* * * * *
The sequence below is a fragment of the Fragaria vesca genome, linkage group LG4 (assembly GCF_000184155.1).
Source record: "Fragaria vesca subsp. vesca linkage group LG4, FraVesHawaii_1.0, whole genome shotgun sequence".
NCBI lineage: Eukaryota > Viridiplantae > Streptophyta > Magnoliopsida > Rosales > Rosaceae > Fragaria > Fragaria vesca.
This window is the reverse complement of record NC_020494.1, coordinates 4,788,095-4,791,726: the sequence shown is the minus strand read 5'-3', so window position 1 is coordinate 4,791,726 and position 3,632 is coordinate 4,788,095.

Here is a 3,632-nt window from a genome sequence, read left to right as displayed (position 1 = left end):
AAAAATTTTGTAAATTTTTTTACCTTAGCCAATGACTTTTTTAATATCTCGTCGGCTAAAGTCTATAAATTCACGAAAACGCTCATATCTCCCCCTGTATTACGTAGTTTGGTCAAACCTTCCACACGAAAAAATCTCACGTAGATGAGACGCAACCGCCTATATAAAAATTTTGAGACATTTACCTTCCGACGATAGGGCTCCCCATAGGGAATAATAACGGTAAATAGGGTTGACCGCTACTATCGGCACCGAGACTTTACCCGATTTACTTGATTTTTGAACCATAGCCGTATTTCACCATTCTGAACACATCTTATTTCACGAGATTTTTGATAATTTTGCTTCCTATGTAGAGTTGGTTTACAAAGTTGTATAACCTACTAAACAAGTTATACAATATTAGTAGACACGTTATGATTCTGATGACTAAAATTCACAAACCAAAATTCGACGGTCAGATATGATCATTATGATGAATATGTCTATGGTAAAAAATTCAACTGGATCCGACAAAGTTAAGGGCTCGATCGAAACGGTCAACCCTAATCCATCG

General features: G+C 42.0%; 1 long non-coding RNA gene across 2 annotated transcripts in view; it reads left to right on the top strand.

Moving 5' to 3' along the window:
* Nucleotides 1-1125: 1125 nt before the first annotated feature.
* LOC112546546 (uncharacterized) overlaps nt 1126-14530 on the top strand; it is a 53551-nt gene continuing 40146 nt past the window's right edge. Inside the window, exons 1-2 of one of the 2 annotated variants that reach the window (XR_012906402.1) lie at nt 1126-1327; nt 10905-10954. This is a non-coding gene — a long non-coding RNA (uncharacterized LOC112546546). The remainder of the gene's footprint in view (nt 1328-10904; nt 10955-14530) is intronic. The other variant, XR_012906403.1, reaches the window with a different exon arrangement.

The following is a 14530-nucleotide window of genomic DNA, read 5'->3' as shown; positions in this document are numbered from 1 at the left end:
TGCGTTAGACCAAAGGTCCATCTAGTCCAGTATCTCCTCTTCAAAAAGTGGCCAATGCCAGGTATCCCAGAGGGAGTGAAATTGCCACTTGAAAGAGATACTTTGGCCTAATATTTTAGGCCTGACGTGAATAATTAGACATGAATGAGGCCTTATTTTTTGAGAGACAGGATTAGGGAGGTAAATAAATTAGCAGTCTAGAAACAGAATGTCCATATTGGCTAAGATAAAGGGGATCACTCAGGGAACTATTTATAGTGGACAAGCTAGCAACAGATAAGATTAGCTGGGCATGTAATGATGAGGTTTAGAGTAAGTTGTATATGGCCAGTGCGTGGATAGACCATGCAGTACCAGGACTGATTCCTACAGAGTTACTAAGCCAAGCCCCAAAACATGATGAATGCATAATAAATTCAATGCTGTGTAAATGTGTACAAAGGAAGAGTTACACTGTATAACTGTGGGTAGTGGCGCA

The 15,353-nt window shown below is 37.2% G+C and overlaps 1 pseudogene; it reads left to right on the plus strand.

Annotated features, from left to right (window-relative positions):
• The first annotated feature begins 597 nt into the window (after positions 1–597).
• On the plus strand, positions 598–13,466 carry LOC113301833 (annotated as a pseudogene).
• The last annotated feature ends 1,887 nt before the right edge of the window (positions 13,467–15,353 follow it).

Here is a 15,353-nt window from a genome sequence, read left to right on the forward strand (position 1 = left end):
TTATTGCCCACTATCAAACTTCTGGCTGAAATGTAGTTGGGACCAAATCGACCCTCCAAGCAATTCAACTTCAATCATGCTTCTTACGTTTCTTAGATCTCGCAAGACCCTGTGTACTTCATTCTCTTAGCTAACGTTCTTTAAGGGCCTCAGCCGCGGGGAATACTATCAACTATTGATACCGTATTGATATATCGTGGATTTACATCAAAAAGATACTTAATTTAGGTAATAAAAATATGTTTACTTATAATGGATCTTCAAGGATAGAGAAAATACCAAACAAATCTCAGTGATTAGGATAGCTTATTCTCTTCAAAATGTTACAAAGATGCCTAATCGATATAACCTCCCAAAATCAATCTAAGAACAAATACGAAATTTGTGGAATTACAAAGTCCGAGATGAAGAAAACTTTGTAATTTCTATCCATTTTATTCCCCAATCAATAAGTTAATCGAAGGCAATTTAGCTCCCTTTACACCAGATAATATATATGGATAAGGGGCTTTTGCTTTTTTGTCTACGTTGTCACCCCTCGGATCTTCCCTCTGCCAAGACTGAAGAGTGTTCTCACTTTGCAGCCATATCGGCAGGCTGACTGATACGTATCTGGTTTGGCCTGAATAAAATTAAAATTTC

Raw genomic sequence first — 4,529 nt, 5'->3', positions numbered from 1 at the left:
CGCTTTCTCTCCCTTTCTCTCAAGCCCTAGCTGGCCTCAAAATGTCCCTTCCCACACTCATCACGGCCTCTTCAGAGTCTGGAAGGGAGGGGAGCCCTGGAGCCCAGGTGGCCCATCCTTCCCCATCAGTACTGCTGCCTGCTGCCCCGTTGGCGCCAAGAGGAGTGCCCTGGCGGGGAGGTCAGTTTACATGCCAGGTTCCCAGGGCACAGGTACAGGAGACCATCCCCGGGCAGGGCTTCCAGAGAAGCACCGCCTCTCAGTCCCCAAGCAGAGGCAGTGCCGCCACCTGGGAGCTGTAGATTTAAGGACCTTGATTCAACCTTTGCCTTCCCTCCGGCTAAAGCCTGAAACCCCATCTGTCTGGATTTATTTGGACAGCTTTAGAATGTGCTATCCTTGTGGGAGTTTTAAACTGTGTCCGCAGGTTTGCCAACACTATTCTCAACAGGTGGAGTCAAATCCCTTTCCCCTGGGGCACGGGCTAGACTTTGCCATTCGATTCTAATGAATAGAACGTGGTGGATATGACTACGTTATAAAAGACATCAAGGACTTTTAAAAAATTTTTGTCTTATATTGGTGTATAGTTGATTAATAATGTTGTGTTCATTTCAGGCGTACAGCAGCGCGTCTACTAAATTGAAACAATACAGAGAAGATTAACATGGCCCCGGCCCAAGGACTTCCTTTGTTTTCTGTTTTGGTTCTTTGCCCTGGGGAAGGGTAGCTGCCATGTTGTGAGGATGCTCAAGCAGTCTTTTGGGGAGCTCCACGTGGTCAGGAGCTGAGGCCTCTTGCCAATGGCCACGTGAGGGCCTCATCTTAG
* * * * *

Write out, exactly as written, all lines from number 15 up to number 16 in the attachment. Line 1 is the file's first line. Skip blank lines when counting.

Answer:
• The first annotated feature begins 597 nt into the window (after positions 1–597).
• On the plus strand, positions 598–13,466 carry LOC113301833 (annotated as a pseudogene).